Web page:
A day after the Orioles acquired Tim Beckham to fill their short- and long-term shortstop needs right at the July 31 nonwaiver trade deadline, manager Buck Showalter relayed that he'd assured his incumbent starter, J.J. Hardy, that "he's playing shortstop" once his fractured wrist healed.
Much has changed since then, including Showalter's own recollection of those remarks, as on Friday he challenged the notion he'd made them.
But the most significant change, if not the most inevitable one, was solidified Friday at Progressive Field, when Hardy was activated from the 60-day disabled list and Beckham remained in the starting lineup, batting leadoff and playing Hardy's position of shortstop.
As much as Hardy wants to play, he essentially endorsed the idea himself.
"Amazing," Hardy said of Beckham. "Absolutely amazing. We've played against him for the last few years and I've seen a lot of improvements, just playing against him, and for him to get the opportunity to play every day at shortstop — what he's done is pretty impressive."
When the trade was first made, the Orioles were nearly seven weeks into life without Hardy after his fractured wrist and were desperate to upgrade on Rubén Tejada. At that point, however, Hardy's return was thought to be around Aug. 18, when he'd be eligible to return from the 60-day DL.
But Hardy's period of inactivity meant his comeback took time, with the need to build his shoulder back up and then later an elbow problem popping up from him swinging so often. As he worked his way back, the 27-year-old Beckham became a force atop the Orioles lineup. He entered Friday batting .359/.391/.588 with seven home runs in 35 games since the trade. While his defense hasn't matched Hardy's, the offense has kept him in the lineup. Hardy was hitting .211 with a .556 OPS when he broke his wrist.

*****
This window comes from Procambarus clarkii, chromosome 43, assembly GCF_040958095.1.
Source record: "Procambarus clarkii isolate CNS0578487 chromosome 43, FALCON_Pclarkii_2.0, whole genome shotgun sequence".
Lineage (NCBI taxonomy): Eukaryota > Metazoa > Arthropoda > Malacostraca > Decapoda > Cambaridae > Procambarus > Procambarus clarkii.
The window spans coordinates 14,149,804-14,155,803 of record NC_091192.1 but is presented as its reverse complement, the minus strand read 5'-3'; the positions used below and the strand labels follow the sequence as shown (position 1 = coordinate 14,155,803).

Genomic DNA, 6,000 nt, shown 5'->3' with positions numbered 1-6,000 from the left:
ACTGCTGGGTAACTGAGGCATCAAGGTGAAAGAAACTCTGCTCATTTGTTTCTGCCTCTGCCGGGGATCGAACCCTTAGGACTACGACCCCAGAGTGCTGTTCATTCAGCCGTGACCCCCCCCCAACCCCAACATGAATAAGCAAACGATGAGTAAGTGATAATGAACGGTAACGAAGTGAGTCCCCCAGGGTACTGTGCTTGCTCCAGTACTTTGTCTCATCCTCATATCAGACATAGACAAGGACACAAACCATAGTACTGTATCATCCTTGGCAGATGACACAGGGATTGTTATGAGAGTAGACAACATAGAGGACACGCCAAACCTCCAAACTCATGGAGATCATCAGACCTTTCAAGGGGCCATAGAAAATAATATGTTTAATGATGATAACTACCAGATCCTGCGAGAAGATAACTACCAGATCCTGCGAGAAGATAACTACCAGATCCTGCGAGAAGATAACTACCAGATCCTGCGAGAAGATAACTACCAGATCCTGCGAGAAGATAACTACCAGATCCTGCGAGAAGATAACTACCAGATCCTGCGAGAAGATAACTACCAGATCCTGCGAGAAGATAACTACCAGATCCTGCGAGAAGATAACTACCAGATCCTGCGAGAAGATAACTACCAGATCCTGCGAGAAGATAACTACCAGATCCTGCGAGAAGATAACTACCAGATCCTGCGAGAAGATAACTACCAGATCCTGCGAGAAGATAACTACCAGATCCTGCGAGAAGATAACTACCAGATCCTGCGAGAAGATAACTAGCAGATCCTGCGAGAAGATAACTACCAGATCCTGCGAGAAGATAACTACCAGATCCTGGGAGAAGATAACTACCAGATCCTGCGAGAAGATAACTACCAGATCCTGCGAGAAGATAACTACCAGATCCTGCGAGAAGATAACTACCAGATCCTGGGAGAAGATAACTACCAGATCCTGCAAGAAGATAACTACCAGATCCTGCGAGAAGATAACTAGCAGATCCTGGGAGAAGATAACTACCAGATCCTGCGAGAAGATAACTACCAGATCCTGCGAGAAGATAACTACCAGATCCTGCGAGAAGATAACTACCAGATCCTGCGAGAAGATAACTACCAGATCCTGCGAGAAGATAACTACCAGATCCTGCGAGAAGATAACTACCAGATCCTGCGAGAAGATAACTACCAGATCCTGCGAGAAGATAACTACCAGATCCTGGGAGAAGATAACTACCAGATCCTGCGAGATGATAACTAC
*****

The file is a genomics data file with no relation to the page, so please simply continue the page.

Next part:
Upon his activation Friday, Hardy said he hadn't heard much from Showalter about his immediate plans. Showalter said while Hardy, 35, was rehabilitating at Triple-A Norfolk last month, they discussed a path back for him and there was mention that the starting shortstop job he has owned and thrived in since 2011 wasn't waiting for him anymore.
"We've already talked about it," Showalter said. "We talked about it when we were talking about activating him and what he had to do, and having the conversation we had with him down in Norfolk on what he could do and what he couldn't do. There's a lot of things that I know that we're not going to broadcast for the other team, but we've got a real solid role that he can help us with the rest of the way."
Given Hardy's steady glove and Beckham's eight errors in his first 35 games as an Oriole, that could be as a defensive replacement to keep Hardy involved in the game — and that’s something he's prepared to do.
"I'm just going to prepare myself and be ready for whatever he wants me to do," Hardy said. “[A bench role] will be new to me, but like I said, I'll be ready to do whatever I can to help."
Most importantly to him is that he's physically capable again.
"It feels good," Hardy said. “It definitely has been a long road — a little bit longer than I expected. But it does feel good to be back."
That Hardy is so willing to put the betterment of the team above his own desires with just over three weeks remaining in the season is part of why Showalter believes the veteran shortstop is the teammate he is and has had the career he has.
"That's J.J., though, and believe me, there's a real competitive fire that burns in there," Showalter said. "You don't do the things he's done over a long career without having that. He's one of those guys that thinks about the weight his words carry and how it reflects on his teammates. I think that's why he's so well-respected in the game. He knows there's certain things that are bigger than him, and there's not many people here who could take an opposite approach more than J.J. His resume speaks for itself, but it's also why he has that and has always been in demand, because of the way he's carried himself. He's a pro. I wouldn't count him out."